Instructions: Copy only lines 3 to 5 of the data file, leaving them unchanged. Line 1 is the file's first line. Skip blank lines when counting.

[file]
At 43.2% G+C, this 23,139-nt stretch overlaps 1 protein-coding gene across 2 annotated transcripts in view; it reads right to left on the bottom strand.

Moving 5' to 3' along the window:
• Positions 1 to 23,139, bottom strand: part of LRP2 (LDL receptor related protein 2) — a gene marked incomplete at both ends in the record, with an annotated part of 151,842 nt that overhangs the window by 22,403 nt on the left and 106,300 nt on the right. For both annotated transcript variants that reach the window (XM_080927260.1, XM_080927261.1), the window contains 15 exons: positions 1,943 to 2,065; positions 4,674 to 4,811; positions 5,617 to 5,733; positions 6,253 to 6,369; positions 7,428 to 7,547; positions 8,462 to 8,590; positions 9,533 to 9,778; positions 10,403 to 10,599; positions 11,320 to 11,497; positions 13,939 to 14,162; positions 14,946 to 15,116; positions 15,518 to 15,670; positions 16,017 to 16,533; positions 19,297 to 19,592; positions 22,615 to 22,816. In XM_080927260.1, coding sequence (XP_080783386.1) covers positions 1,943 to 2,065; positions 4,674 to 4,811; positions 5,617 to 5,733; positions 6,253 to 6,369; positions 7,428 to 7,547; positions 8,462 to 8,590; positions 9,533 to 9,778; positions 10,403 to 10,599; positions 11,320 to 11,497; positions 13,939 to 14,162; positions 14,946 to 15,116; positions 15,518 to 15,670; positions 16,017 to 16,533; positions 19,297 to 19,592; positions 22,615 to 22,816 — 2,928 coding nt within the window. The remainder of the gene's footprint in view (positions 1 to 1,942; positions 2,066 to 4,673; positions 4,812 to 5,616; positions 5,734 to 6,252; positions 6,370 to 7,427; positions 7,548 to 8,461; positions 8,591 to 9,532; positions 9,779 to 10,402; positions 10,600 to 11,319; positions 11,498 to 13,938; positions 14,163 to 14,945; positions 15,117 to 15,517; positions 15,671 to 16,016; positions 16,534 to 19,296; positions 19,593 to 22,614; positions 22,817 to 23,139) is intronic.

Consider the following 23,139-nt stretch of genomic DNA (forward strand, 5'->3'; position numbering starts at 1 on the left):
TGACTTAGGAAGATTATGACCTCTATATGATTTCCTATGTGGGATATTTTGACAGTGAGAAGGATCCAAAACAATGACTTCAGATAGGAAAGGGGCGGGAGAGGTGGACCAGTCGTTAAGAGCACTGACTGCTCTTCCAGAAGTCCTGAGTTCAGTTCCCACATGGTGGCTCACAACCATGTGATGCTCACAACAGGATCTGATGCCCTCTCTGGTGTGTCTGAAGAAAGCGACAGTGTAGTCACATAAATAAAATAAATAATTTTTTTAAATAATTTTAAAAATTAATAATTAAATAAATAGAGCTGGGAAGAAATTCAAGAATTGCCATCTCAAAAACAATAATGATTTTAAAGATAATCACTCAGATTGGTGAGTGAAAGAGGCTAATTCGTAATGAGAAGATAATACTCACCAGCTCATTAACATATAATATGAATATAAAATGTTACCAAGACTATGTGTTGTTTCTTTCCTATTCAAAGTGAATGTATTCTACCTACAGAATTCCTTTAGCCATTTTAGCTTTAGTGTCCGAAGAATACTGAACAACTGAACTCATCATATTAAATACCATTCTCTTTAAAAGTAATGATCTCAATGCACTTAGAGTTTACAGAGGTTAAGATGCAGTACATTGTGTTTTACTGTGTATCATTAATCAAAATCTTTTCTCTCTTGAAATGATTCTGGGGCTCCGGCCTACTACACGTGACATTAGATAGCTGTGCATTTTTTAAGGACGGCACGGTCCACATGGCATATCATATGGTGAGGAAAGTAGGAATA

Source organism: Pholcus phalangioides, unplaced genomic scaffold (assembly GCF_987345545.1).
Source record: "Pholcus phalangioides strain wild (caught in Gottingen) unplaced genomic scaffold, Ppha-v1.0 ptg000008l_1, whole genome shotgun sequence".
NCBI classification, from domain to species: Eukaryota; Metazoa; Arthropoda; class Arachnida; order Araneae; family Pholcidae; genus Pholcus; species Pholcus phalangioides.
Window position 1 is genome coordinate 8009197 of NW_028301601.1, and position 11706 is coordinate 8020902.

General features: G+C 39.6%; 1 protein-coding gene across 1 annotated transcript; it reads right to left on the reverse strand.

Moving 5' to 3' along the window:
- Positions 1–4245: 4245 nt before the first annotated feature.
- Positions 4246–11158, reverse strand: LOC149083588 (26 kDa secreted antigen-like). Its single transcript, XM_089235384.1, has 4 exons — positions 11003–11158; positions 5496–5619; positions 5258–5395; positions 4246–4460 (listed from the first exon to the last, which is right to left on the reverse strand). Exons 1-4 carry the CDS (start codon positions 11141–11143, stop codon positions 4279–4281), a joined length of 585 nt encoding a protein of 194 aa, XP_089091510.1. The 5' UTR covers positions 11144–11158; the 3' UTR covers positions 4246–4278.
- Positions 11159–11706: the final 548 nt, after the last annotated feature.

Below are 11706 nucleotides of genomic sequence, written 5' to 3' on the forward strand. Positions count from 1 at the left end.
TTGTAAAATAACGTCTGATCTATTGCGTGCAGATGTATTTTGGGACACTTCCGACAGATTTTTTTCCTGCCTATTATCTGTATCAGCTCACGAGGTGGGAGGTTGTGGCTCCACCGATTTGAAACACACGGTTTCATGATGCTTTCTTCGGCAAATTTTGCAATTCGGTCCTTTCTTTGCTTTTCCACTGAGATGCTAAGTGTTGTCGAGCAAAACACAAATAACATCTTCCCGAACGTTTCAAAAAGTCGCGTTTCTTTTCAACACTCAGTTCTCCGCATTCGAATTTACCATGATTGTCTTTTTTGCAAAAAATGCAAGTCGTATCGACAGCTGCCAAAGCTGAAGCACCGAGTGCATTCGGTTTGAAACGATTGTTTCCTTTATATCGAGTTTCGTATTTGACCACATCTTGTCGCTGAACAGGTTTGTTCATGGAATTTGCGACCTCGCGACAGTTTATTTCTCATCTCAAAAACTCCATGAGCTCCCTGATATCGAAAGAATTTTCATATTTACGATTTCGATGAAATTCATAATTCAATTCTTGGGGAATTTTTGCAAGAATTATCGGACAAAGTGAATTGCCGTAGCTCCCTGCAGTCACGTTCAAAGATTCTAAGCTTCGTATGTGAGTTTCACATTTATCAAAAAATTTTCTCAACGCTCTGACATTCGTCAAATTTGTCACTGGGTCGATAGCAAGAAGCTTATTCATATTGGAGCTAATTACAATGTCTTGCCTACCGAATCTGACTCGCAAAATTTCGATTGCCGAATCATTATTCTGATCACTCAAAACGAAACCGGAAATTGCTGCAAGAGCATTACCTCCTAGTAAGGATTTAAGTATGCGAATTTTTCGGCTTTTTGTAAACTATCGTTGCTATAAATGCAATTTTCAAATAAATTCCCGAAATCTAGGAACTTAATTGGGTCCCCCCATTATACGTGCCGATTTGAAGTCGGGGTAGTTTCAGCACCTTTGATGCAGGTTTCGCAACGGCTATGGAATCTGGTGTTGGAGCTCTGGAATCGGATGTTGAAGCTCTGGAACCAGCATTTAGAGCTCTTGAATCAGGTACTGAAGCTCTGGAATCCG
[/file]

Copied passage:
• Positions 1 to 23,139, bottom strand: part of LRP2 (LDL receptor related protein 2) — a gene marked incomplete at both ends in the record, with an annotated part of 151,842 nt that overhangs the window by 22,403 nt on the left and 106,300 nt on the right. For both annotated transcript variants that reach the window (XM_080927260.1, XM_080927261.1), the window contains 15 exons: positions 1,943 to 2,065; positions 4,674 to 4,811; positions 5,617 to 5,733; positions 6,253 to 6,369; positions 7,428 to 7,547; positions 8,462 to 8,590; positions 9,533 to 9,778; positions 10,403 to 10,599; positions 11,320 to 11,497; positions 13,939 to 14,162; positions 14,946 to 15,116; positions 15,518 to 15,670; positions 16,017 to 16,533; positions 19,297 to 19,592; positions 22,615 to 22,816. In XM_080927260.1, coding sequence (XP_080783386.1) covers positions 1,943 to 2,065; positions 4,674 to 4,811; positions 5,617 to 5,733; positions 6,253 to 6,369; positions 7,428 to 7,547; positions 8,462 to 8,590; positions 9,533 to 9,778; positions 10,403 to 10,599; positions 11,320 to 11,497; positions 13,939 to 14,162; positions 14,946 to 15,116; positions 15,518 to 15,670; positions 16,017 to 16,533; positions 19,297 to 19,592; positions 22,615 to 22,816 — 2,928 coding nt within the window. The remainder of the gene's footprint in view (positions 1 to 1,942; positions 2,066 to 4,673; positions 4,812 to 5,616; positions 5,734 to 6,252; positions 6,370 to 7,427; positions 7,548 to 8,461; positions 8,591 to 9,532; positions 9,779 to 10,402; positions 10,600 to 11,319; positions 11,498 to 13,938; positions 14,163 to 14,945; positions 15,117 to 15,517; positions 15,671 to 16,016; positions 16,534 to 19,296; positions 19,593 to 22,614; positions 22,817 to 23,139) is intronic.

Consider the following 23,139-nt stretch of genomic DNA (forward strand, 5'->3'; position numbering starts at 1 on the left):
TGACTTAGGAAGATTATGACCTCTATATGATTTCCTATGTGGGATATTTTGACAGTGAGAAGGATCCAAAACAATGACTTCAGATAGGAAAGGGGCGGGAGAGGTGGACCAGTCGTTAAGAGCACTGACTGCTCTTCCAGAAGTCCTGAGTTCAGTTCCCACATGGTGGCTCACAACCATGTGATGCTCACAACAGGATCTGATGCCCTCTCTGGTGTGTCTGAAGAAAGCGACAGTGTAGTCACATAAATAAAATAAATAATTTTTTTAAATAATTTTAAAAATTAATAATTAAATAAATAGAGCTGGGAAGAAATTCAAGAATTGCCATCTCAAAAACAATAATGATTTTAAAGATAATCACTCAGATTGGTGAGTGAAAGAGGCTAATTCGTAATGAGAAGATAATACTCACCAGCTCATTAACATATAATATGAATATAAAATGTTACCAAGACTATGTGTTGTTTCTTTCCTATTCAAAGTGAATGTATTCTACCTACAGAATTCCTTTAGCCATTTTAGCTTTAGTGTCCGAAGAATACTGAACAACTGAACTCATCATATTAAATACCATTCTCTTTAAAAGTAATGATCTCAATGCACTTAGAGTTTACAGAGGTTAAGATGCAGTACATTGTGTTTTACTGTGTATCATTAATCAAAATCTTTTCTCTCTTGAAATGATTCTGGGGCTCCGGCCTACTACACGTGACATTAGATAGCTGTGCATTTTTTAAGGACGGCACGGTCCACATGGCATATCATATGGTGAGGAAAGTAGGAATA